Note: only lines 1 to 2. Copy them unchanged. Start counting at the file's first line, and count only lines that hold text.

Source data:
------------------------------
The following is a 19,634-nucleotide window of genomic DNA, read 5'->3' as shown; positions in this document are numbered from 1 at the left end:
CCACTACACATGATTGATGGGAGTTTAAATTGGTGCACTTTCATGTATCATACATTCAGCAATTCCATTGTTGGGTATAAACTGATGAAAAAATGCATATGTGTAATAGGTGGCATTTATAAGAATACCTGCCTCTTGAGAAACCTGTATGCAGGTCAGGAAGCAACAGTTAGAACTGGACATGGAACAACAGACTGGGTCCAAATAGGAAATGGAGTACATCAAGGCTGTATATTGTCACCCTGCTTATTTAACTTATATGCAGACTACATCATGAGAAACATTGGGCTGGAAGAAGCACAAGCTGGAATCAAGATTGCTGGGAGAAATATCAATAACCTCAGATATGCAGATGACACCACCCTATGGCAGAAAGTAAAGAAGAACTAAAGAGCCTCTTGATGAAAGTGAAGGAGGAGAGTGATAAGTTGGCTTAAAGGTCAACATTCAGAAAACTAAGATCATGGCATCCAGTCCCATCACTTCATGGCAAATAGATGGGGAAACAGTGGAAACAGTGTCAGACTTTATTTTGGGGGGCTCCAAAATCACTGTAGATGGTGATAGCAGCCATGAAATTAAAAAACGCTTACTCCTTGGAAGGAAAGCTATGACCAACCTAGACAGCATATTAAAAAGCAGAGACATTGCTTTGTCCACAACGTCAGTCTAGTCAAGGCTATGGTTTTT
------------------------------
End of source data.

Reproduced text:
The following is a 19,634-nucleotide window of genomic DNA, read 5'->3' as shown; positions in this document are numbered from 1 at the left end:
CCACTACACATGATTGATGGGAGTTTAAATTGGTGCACTTTCATGTATCATACATTCAGCAATTCCATTGTTGGGTATAAACTGATGAAAAAATGCATATGTGTAATAGGTGGCATTTATAAGAATACCTGCCTCTTGAGAAACCTGTATGCAGGTCAGGAAGCAACAGTTAGAACTGGACATGGAACAACAGACTGGGTCCAAATAGGAAATGGAGTACATCAAGGCTGTATATTGTCACCCTGCTTATTTAACTTATATGCAGACTACATCATGAGAAACATTGGGCTGGAAGAAGCACAAGCTGGAATCAAGATTGCTGGGAGAAATATCAATAACCTCAGATATGCAGATGACACCACCCTATGGCAGAAAGTAAAGAAGAACTAAAGAGCCTCTTGATGAAAGTGAAGGAGGAGAGTGATAAGTTGGCTTAAAGGTCAACATTCAGAAAACTAAGATCATGGCATCCAGTCCCATCACTTCATGGCAAATAGATGGGGAAACAGTGGAAACAGTGTCAGACTTTATTTTGGGGGGCTCCAAAATCACTGTAGATGGTGATAGCAGCCATGAAATTAAAAAACGCTTACTCCTTGGAAGGAAAGCTATGACCAACCTAGACAGCATATTAAAAAGCAGAGACATTGCTTTGTCCACAACGTCAGTCTAGTCAAGGCTATGGTTTTT